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Supply Chain Disruptions Limited Global Production Growth in September

The J.P.Morgan Global Manufacturing Producers Manufacturing Index (PMI), produced by IHS Markit in association with the Institute for Supply Management (ISM), was subdued by supply chain disruptions and material shortages in September.

Although output growth accelerated for the first time in five months, it remained among the slowest during the current 15-month sequence of expansion. PMI readings were flat for consumer goods.

European manufacturing dominated the top of the growth rankings, with nine out of the 10 best readings, while U.S. manufacturing also performed well. The weaker performances were generally seen in Asia.

United States

September PMI data from IHS Markit signaled a substantial improvement in operating conditions across the U.S. manufacturing sector, although output was the slowest in five months. Despite rising markedly, production was often hampered by severe material and labor shortages, as supply chain disruption worsened, IHS said.

Pressure on capacity was reflected in the fastest uptick in backlogs of work on record, as challenges expanding workforce numbers persisted. On the price front, the pace of input cost inflation softened only slightly from August’s series record, causing firms to raise their charges at an unprecedented rate.

“The U.S. manufacturing sector continues to run hot, with demand once again racing well ahead of production capacity as firms report widespread issues with supply chains and the availability of labor,” Chris Williamson, chief business economist at IHS Markit, said. “The inability to meet demand amid near-record shortages of inputs and labor not only led to an unprecedented rise in backlogs of work as orders sat unfulfilled, but prices charged for those goods leaving the factory gate also surged higher again in September, rising at a rate exceeding anything seen in nearly 15 years of survey history.”

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Williamson said with Covid-19 cases showing signs of having peaked domestically and globally, some of the supply chain and labor shortage issues should start to ease, in turn taking some of the pressure off prices.

“But a dip in manufacturers’ expectations for the year ahead to the lowest for four months due to supply worries underscores how production is likely to be adversely affected by shortages for some time to come,” he added.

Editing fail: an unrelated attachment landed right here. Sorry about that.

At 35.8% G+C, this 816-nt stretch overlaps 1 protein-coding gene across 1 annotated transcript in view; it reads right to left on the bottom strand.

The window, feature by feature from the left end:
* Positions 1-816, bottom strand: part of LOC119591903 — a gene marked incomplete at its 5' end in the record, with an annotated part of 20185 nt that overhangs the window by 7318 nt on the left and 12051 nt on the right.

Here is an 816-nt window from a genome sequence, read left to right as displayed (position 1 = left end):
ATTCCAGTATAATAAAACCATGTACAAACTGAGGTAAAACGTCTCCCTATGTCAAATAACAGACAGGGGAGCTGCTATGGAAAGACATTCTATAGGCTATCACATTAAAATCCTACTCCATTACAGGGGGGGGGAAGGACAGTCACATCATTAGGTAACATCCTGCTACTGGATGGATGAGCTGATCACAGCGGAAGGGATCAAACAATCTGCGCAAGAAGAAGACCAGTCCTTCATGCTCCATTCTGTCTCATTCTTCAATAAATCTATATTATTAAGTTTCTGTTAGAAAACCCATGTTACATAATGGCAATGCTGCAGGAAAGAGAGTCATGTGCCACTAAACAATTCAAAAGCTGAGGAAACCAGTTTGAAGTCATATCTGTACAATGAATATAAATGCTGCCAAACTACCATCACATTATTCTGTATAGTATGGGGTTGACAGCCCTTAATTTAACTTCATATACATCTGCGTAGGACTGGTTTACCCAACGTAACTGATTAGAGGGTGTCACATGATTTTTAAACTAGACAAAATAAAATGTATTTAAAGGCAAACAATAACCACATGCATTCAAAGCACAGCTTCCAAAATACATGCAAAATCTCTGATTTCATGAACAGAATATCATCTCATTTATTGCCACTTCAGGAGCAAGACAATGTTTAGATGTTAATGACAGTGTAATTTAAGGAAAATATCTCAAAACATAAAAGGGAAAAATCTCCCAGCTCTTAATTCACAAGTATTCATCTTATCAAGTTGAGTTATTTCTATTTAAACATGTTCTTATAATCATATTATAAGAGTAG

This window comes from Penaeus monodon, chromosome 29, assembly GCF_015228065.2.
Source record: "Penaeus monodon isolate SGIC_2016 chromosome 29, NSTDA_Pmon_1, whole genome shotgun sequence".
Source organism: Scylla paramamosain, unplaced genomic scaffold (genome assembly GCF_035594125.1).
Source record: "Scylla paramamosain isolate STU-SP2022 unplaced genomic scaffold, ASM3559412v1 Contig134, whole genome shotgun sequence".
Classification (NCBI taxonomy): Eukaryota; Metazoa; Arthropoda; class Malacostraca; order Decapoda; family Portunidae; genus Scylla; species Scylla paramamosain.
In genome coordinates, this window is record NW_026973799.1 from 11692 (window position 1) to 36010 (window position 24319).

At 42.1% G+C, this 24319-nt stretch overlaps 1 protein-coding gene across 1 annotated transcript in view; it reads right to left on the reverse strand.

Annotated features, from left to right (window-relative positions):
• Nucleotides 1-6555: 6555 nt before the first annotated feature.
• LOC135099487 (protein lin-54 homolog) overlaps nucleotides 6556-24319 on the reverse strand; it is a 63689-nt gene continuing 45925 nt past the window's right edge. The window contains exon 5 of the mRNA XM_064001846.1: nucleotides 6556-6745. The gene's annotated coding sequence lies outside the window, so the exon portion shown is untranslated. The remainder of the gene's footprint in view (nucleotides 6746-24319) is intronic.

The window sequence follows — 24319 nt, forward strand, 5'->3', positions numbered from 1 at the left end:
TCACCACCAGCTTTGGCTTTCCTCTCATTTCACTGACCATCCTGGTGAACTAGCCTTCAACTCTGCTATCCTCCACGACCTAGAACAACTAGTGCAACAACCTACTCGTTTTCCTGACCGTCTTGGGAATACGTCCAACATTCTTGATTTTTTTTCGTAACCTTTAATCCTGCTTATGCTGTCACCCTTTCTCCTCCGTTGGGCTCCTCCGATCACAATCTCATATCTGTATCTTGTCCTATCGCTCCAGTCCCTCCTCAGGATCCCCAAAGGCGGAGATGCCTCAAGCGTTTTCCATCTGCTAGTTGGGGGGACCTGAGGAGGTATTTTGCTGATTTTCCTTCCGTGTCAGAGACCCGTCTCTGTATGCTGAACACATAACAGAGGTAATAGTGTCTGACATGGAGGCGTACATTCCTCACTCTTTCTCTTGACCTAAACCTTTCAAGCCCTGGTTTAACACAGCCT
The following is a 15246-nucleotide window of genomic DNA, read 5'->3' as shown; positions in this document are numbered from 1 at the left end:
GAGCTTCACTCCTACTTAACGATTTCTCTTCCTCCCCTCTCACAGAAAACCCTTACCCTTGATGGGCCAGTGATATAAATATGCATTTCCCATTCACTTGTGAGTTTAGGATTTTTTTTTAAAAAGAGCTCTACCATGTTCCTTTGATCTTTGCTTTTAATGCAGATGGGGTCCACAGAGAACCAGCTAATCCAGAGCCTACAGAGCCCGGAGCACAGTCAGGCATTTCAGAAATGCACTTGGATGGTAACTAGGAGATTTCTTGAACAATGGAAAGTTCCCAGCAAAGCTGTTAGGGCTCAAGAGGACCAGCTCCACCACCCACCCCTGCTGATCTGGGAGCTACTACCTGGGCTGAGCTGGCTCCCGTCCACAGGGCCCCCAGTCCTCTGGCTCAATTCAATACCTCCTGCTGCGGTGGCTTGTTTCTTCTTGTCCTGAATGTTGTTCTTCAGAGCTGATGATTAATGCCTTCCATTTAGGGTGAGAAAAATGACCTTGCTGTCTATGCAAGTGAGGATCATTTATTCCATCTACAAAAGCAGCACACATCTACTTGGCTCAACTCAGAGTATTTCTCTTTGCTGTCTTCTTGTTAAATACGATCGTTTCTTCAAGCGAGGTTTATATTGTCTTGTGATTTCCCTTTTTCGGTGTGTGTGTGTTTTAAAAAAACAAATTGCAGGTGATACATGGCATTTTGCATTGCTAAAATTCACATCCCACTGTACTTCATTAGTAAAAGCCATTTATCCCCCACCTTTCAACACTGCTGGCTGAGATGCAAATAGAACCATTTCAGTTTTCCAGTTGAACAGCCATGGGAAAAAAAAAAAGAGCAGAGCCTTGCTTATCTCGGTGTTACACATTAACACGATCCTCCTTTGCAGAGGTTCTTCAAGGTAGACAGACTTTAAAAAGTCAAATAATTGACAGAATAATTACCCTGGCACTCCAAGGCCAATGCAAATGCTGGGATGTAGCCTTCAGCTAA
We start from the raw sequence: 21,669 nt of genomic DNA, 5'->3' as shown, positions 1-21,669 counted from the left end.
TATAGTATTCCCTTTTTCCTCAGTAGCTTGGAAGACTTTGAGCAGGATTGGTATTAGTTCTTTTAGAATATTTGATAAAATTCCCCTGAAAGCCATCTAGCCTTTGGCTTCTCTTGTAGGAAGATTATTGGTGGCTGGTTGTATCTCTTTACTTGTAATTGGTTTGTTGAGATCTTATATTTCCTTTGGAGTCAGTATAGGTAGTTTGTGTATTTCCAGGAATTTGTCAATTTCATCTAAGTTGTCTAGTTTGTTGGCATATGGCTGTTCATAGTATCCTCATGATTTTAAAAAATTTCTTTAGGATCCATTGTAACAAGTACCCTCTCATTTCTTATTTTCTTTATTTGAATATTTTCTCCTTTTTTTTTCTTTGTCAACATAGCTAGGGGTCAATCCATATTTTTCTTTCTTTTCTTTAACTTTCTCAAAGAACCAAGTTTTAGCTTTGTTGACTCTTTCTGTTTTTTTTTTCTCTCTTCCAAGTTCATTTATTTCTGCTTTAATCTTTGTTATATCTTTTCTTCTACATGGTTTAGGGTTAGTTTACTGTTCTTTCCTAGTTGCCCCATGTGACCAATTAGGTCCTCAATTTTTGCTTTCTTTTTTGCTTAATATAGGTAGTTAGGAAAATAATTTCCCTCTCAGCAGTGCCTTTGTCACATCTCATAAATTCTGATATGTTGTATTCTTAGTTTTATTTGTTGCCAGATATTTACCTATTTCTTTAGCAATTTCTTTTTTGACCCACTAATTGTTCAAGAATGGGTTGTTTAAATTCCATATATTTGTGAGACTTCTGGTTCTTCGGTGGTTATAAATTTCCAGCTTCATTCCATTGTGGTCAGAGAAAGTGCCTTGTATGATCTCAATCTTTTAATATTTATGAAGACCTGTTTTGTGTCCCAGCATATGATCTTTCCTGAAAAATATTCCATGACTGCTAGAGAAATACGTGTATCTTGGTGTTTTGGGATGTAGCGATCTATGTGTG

Euro Zone

European manufacturers recorded another strong improvement in operating conditions during September, owing to further marked rates of expansion in output, new orders and employment. However, notable slowdowns were seen in all three cases, causing the headline PMI to fall by its largest margin since April 2020 at the start of the pandemic when virus containment measures were being implemented across the currency bloc and globally.

Supply constraints were a key hindrance to production schedules during September, while softer demand conditions were another contributing factor. Shortages of electronic components and raw materials were particularly widespread, while some firms commented on poor container availability and logistical problems arising in parts of Asia.

“Supply issues continue to wreak havoc across large swathes of European manufacturing, with delays and shortages being reported at rates not witnessed in almost a quarter of a century and showing no signs of any imminent improvement,” Williamson said. “Growing supply and transport issues are not only being cited as a major constraint on both production and demand, but also once again drove prices sharply higher in September. With costs rising and factories struggling to produce enough goods to meet customer demand, the average price of goods leaving the factory gate rose at an increased rate in September, accelerating to almost match the record price jumps seen earlier in the summer.”

“The supply situation should start to improve now that COVID-19 cases are falling and vaccination rates are improving in many countries, notably in several key Asian economies from which many components are sourced, but it will inevitably be a slow process which could see the theme of supply issues and rising prices run well into 2022,” he added.

China

The latest PMI data indicated that business conditions across China’s manufacturing sector stabilized in September, after a slight deterioration in August, IHS said. The improved headline index reading was supported by a renewed upturn in total sales and a softer reduction in output.

At the same time, purchasing activity also returned to growth, while confidence toward the year ahead also strengthened. Supply chain delays persisted, however, amid sustained reports of material shortages. This in turn drove sharper increases in both input costs and output prices.

Manufacturers indicated a further lengthening of delivery times for inputs during September. The deterioration in vendor performance was often linked to limited stock availability, transportation delays due to the pandemic and stretched capacity at suppliers.